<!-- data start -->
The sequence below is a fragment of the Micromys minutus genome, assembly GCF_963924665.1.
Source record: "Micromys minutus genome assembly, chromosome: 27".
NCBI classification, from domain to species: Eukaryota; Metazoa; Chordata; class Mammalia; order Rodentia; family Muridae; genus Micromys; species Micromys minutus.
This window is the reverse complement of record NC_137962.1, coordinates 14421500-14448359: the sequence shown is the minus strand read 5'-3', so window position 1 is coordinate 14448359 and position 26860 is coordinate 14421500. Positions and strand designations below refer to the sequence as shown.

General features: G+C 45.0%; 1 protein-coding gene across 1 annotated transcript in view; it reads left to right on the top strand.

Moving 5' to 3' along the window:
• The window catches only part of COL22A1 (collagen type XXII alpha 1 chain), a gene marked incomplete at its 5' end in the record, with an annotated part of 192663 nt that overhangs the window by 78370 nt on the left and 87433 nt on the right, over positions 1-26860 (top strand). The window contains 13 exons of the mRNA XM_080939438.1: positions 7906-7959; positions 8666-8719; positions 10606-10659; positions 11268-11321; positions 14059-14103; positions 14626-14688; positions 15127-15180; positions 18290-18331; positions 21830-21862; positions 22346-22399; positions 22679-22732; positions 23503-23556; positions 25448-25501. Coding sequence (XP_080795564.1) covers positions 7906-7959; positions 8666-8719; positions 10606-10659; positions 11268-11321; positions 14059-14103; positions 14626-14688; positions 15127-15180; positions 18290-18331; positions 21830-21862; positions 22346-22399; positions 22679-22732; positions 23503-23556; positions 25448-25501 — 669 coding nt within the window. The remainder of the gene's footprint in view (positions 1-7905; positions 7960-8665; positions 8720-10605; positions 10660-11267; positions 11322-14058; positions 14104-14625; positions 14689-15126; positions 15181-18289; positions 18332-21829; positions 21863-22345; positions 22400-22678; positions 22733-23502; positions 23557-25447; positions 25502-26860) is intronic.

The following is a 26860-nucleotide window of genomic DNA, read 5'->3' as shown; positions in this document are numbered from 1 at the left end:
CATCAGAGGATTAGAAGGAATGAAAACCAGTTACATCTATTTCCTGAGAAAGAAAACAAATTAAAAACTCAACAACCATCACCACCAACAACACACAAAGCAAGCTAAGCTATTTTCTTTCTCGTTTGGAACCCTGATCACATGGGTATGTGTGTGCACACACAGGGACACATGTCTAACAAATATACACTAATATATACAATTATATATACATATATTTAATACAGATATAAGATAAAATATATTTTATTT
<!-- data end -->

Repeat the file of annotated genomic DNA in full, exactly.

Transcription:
The sequence below is a fragment of the Micromys minutus genome, assembly GCF_963924665.1.
Source record: "Micromys minutus genome assembly, chromosome: 27".
NCBI classification, from domain to species: Eukaryota; Metazoa; Chordata; class Mammalia; order Rodentia; family Muridae; genus Micromys; species Micromys minutus.
This window is the reverse complement of record NC_137962.1, coordinates 14421500-14448359: the sequence shown is the minus strand read 5'-3', so window position 1 is coordinate 14448359 and position 26860 is coordinate 14421500. Positions and strand designations below refer to the sequence as shown.

General features: G+C 45.0%; 1 protein-coding gene across 1 annotated transcript in view; it reads left to right on the top strand.

Moving 5' to 3' along the window:
• The window catches only part of COL22A1 (collagen type XXII alpha 1 chain), a gene marked incomplete at its 5' end in the record, with an annotated part of 192663 nt that overhangs the window by 78370 nt on the left and 87433 nt on the right, over positions 1-26860 (top strand). The window contains 13 exons of the mRNA XM_080939438.1: positions 7906-7959; positions 8666-8719; positions 10606-10659; positions 11268-11321; positions 14059-14103; positions 14626-14688; positions 15127-15180; positions 18290-18331; positions 21830-21862; positions 22346-22399; positions 22679-22732; positions 23503-23556; positions 25448-25501. Coding sequence (XP_080795564.1) covers positions 7906-7959; positions 8666-8719; positions 10606-10659; positions 11268-11321; positions 14059-14103; positions 14626-14688; positions 15127-15180; positions 18290-18331; positions 21830-21862; positions 22346-22399; positions 22679-22732; positions 23503-23556; positions 25448-25501 — 669 coding nt within the window. The remainder of the gene's footprint in view (positions 1-7905; positions 7960-8665; positions 8720-10605; positions 10660-11267; positions 11322-14058; positions 14104-14625; positions 14689-15126; positions 15181-18289; positions 18332-21829; positions 21863-22345; positions 22400-22678; positions 22733-23502; positions 23557-25447; positions 25502-26860) is intronic.

The following is a 26860-nucleotide window of genomic DNA, read 5'->3' as shown; positions in this document are numbered from 1 at the left end:
CATCAGAGGATTAGAAGGAATGAAAACCAGTTACATCTATTTCCTGAGAAAGAAAACAAATTAAAAACTCAACAACCATCACCACCAACAACACACAAAGCAAGCTAAGCTATTTTCTTTCTCGTTTGGAACCCTGATCACATGGGTATGTGTGTGCACACACAGGGACACATGTCTAACAAATATACACTAATATATACAATTATATATACATATATTTAATACAGATATAAGATAAAATATATTTTATTT